Mountain's Majesty Is Evident at Princess' McKinley Lodge

By Laura Del Rosso

TALKEETNA, Alaska -- There are a lot of reasons to choose Princess Tours' new Mount McKinley Princess Lodge as part of an Alaska land tour, but, in the final analysis, there really is one that stands out -- the mountain. The new, $20 million hotel has the best views of North America's highest peak of any property in Alaska.

When Mount McKinley is visible -- and common wisdom is that it occurs only between 15% and 20% of the time -- there is nothing like this view. The lodge's main building was designed so that an expansive lobby, with floor-to-ceiling windows, and outdoor deck both face north, straight at McKinley. Rows of comfortable chairs in the lobby and on the deck all point north, and there is no better place to be when the mountain is visible.

On an early season trip that showcased the then month-old hotel, visitors got one of the biggest thrills available here -- a spectacular, gradually unfolding view of the mountain in the late afternoon. A cloudy day turned into a brilliant evening as layers of clouds slowly slipped away from the peak, revealing, bit by bit, its towering white-capped dome. Those gathered on the deck watched in awe and many found it hard to turn in for the night, even after sunset at 11:30 p.m., when McKinley's outline loomed large against the clear, still-light sky.

Even the lodge's dining room was designed with views of McKinley in mind; its tables and booths each face large northward windows; at breakfast the next morning our weather luck continued and we again enjoyed the mountain on a picture-perfect, cloudless day.

Nature put on quite a show for guests at Princess' newest hotel early in its maiden season. In the first 30 days after its opening in mid-May, McKinley, or Denali, as many locals know it, was visible on 20 days. Those not fortunate enough to get a glimpse of McKinley during their stay still have a panorama of the jagged snow-capped peaks of the Alaska Range surrounding it.

The 164-room hotel is part of Princess' long-anticipated expansion of wilderness lodging facilities in Alaska's interior. Since 1988, the company has operated the Denali Princess Lodge, a 220-room hotel at the entrance of the park on the north side of Mount McKinley. Mount McKinley lodge, the first major hotel built in the south Denali area, is an hour by motorcoach from the rail station at Talkeetna, a small town known for its colorful characters and as a staging area for mountain climbers headed for McKinley.

Most of Princess' post-cruise tours now offer a choice of either a two-night stay at the Denali Princess or McKinley Princess lodge. The stays are between overnights in Fairbanks and Anchorage and are a midpoint on the rail trip on Princess' Midnight Sun Express.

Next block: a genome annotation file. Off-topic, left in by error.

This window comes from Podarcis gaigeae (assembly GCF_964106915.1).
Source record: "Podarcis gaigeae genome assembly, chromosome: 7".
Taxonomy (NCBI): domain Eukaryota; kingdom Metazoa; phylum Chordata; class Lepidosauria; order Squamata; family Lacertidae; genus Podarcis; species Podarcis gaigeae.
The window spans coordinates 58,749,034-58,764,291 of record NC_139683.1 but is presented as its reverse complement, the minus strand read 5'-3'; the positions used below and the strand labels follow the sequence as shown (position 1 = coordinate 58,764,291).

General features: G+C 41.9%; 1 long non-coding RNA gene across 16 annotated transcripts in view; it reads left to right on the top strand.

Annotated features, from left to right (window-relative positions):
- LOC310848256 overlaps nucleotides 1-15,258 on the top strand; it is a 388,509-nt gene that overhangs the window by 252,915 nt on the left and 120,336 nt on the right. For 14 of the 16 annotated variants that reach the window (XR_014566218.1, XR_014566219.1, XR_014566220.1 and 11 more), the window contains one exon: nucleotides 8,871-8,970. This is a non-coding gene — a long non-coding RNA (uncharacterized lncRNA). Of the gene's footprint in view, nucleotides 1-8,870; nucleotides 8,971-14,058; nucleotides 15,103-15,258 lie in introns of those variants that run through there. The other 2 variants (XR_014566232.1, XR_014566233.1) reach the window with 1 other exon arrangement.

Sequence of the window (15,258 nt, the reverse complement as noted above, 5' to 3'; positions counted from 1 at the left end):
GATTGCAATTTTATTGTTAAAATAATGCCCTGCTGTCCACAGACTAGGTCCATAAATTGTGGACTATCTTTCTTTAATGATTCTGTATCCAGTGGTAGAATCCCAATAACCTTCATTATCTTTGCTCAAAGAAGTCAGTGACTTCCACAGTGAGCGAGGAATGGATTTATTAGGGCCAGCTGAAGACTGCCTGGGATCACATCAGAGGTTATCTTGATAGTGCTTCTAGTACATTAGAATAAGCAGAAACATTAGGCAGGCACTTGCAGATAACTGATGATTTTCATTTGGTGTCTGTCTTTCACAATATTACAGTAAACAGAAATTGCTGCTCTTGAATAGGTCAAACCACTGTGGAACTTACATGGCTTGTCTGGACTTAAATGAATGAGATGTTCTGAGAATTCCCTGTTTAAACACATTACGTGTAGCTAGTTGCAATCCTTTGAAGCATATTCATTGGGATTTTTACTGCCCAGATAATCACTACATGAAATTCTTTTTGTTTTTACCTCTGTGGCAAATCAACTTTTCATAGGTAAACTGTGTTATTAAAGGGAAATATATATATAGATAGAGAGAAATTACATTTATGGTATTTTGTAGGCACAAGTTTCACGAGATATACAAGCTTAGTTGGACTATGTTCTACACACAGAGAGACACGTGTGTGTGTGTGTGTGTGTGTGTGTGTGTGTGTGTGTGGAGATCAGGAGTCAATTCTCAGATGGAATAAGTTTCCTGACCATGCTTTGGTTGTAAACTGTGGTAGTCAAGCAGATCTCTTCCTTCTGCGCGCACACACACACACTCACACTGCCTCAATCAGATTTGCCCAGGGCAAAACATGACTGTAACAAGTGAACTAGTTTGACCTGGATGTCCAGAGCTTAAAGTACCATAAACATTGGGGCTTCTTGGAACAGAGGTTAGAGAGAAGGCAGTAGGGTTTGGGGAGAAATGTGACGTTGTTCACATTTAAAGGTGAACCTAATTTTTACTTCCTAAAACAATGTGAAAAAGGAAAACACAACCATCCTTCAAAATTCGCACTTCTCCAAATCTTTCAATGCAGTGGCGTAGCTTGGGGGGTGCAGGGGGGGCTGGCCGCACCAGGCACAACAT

Guests at the new Princess property are offered an array of activities, including flightseeing around McKinley, jetboat and rafting trips on the nearby Chulitna River, kayaking, nature hikes, horseback riding or historical walking tours of the town of Talkeetna. The 51,000-square-foot main lounge of the 17-acre lodge features a dining room, a more casual coffee shop, a cocktail lounge and a small espresso bar in the lobby that serves bagels and pastries for breakfast. There also is a large gift shop, several meeting rooms and a tour desk.

The dining room food naturally leans toward Alaskan favorites, such as salmon and halibut, and breakfast treats include sourdough pancakes with a choice of Alaskan syrups and accompanied by optional reindeer sausage. Fruits of the Forest pie, made from a delicious assortment of local berries, was a favorite.

The 160 guest rooms are spread over 13 one-story buildings connected by winding walkways to the lodge. The rooms are similar in style to Princess' other Alaskan wilderness lodges, although some guests found the bathroom vanity areas to be small. In-room televisions receive CNN, ESPN and two movie channels. Clients who have trouble walking might want to ask for rooms close to the lodge: The farthest rooms from the lodge are about a five-minute walk away, and there is a bit of a hill. The hotel includes six rooms for travelers with disabilities and four suites over the main lodge building, which are the hotel's only rooms that have views of Mount McKinley.

The hotel is currently open from mid-May to mid-September, but Princess officials said they hope to eventually keep it open year-round to accommodate visitors who want to view the Northern Lights in February and March or try their hand at snowmobiling, which is growing in popularity around Talkeetna.

This summer, 40% of the hotel's guests were independent and not associated with a Princess cruise-tour. The remaining 60% were some of the estimated 64,000 passengers Princess expected to host on Alaskan land tours.

Rates start at $99 for a standard room for May and September (low season) and climb to $175 for the June 16 to Aug. 31 (high season). The four one-bedroom suites range from $199 in low season to $275 in high season. For information, contact Princess Tours at (800) 426-0500 or (206) 728-4202.

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